Monday, February 22, 2016

The Strange Case of Pasola

Pasola Mountain, that is.

I was interested in Pasola for quite a few years.  It is remote, on the edge of the Bull of the Woods Wilderness, and was once along a first-class 1920s Forest Service trail.

For years I studied maps and dreamed about the place.  What could be there? 
 Why the strange Italian name?  What could it mean?

Age of Pasola:
Late Miocene
From Wikipedia, the free encyclopedia
The Late Miocene (also known as Upper Miocene) is a sub-epoch of the Miocene Epoch made up of two stages. The Tortonian and Messinian stages comprise the Late Miocene sub-epoch.

No, not that one.

Pasola: The Blood Sport of Sumba
Every year the clans of Sumba face off in one of mankind's most ancient and violent rituals: ceremonial battles on horseback that often have very real consequences. They say it's not a Pasola until there's blood on the field.

No, probably not that one either.

Mr. Rondthaller, an early Forest Service employee had the following to say about the trail:
Can you imagine such a wilderness?  Only in dreams...
(courtesy of Rob Williams)

As the article says, 3 miles of "this magnificent" 550 Trail still exists,
 "the rest replaced with logging roads".
True, it is quite striking to see - on the edge of a vast and ancient place, untouched, is the typical sea of snaking roads and the scars of multiple clearcuts.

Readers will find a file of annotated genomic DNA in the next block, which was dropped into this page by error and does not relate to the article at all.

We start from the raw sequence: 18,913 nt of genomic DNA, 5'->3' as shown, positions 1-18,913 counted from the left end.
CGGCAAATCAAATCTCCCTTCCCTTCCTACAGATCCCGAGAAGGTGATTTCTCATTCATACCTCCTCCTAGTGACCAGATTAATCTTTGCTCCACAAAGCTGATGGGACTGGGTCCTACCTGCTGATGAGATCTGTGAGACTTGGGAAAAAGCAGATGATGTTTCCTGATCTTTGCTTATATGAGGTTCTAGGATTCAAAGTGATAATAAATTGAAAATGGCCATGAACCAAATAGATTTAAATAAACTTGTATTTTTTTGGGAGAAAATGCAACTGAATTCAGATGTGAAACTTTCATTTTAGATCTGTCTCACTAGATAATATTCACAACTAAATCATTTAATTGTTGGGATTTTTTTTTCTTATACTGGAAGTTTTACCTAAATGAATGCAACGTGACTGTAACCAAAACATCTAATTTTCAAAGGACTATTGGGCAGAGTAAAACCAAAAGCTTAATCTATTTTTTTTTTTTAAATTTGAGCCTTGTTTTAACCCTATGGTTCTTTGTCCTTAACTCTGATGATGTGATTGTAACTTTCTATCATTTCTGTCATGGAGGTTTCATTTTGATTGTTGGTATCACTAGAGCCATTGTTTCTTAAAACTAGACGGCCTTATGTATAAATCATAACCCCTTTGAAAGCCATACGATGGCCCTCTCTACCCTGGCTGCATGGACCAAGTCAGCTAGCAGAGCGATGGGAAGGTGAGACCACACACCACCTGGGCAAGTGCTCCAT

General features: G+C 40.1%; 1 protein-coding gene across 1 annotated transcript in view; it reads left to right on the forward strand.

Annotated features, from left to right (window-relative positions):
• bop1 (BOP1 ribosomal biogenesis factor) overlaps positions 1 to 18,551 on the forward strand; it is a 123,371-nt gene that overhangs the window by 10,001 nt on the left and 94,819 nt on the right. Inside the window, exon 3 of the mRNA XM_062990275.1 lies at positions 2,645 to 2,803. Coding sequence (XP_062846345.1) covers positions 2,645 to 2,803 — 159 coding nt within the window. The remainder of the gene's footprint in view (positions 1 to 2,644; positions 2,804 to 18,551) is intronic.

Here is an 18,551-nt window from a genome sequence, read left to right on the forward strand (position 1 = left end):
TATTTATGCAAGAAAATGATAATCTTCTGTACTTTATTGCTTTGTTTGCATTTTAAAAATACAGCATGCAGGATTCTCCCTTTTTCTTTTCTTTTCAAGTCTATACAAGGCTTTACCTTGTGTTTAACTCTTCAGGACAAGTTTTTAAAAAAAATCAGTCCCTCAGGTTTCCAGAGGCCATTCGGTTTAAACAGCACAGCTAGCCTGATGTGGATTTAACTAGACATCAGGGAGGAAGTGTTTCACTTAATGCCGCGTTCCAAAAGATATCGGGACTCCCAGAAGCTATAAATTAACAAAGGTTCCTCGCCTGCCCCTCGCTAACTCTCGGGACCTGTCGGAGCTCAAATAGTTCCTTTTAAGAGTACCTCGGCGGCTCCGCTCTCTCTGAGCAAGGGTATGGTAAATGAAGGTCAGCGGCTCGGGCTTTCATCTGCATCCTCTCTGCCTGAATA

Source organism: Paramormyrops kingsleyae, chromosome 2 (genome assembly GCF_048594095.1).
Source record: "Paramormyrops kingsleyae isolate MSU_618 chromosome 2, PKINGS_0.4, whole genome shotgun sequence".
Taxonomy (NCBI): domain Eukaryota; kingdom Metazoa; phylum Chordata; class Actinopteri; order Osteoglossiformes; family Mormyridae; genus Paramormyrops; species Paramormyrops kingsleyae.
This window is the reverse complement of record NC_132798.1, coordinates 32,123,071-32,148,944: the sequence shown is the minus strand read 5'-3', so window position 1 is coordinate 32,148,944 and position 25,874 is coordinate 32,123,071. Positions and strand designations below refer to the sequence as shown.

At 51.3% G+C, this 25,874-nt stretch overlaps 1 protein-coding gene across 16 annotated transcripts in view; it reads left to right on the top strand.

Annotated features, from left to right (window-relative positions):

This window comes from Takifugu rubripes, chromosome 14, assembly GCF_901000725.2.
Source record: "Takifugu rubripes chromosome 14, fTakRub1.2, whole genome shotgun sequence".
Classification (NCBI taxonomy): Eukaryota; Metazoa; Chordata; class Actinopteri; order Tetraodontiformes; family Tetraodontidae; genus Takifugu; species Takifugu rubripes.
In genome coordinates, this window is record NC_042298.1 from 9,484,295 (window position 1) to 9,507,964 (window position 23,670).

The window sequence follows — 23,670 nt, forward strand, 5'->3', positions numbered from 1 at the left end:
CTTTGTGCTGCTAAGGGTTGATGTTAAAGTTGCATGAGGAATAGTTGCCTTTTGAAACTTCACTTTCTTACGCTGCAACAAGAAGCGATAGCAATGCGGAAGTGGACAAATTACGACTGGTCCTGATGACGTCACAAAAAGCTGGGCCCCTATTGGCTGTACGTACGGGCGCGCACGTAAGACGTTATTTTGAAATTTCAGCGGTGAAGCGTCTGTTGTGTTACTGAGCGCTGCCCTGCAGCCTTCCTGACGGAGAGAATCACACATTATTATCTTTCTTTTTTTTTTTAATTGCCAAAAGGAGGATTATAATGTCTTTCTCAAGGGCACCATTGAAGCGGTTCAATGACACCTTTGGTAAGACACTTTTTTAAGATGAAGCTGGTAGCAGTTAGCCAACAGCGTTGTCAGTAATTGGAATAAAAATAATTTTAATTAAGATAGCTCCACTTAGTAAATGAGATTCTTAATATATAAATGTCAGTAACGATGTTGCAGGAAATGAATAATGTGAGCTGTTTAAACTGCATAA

In the 1950s, the entire area was wilderness, all the mountains and valleys, everything.
  It is difficult to imagine.

What does this old trail log have to say?
(circa 1950s)
Dean Rusmussen and Richard Van Doren, Beavercreek OR
(courtesy of Rob Williams)

Pasola Mountain Camp?  That sounds promising

After 50 years, it can be challenging to find anything at all.  Knowing this, the imagination still runs wild, picturing an untouched landscape.
  Maybe these books are still accurate.  After all, it's in print...
All of these roads and anything left at all?  Why is this always the Oregon story?

After careful study and nervous driving down jarring roads, Pasola Camp seems to be found - at the very edge of clearcuts and down the thin crumbling finger of yet another logging road.  A tiny forest is already reclaiming the center strip, 

Pasola Camp

A bubbling spring nearby could care less about clearcuts, forests, me, anything.  There are millions of blooming lupines carpeting everything, and the dark forest of ancient stands nearby, in stark contrast to the ripped up mountainside.  It is weird to be on the dividing line between these opposite realities, freshly wrecked versus eternally stable, Nature's Way against the Hand of Man.